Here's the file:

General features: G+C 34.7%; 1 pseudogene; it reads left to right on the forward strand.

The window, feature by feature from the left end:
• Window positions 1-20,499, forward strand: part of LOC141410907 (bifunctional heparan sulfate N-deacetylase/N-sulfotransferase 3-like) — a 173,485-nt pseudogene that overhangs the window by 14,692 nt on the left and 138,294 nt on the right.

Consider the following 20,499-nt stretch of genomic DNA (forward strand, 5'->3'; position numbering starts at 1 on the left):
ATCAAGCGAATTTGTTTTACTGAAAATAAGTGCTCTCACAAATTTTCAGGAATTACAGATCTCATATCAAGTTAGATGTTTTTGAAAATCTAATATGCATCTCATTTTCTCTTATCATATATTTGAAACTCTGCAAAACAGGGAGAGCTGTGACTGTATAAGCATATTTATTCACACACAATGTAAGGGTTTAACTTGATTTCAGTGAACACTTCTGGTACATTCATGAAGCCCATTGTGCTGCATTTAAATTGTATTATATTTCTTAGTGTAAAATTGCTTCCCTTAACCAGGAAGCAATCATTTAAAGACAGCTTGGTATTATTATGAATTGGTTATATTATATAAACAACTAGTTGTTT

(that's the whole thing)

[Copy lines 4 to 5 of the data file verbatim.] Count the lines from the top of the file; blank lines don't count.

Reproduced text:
Consider the following 20,499-nt stretch of genomic DNA (forward strand, 5'->3'; position numbering starts at 1 on the left):
ATCAAGCGAATTTGTTTTACTGAAAATAAGTGCTCTCACAAATTTTCAGGAATTACAGATCTCATATCAAGTTAGATGTTTTTGAAAATCTAATATGCATCTCATTTTCTCTTATCATATATTTGAAACTCTGCAAAACAGGGAGAGCTGTGACTGTATAAGCATATTTATTCACACACAATGTAAGGGTTTAACTTGATTTCAGTGAACACTTCTGGTACATTCATGAAGCCCATTGTGCTGCATTTAAATTGTATTATATTTCTTAGTGTAAAATTGCTTCCCTTAACCAGGAAGCAATCATTTAAAGACAGCTTGGTATTATTATGAATTGGTTATATTATATAAACAACTAGTTGTTT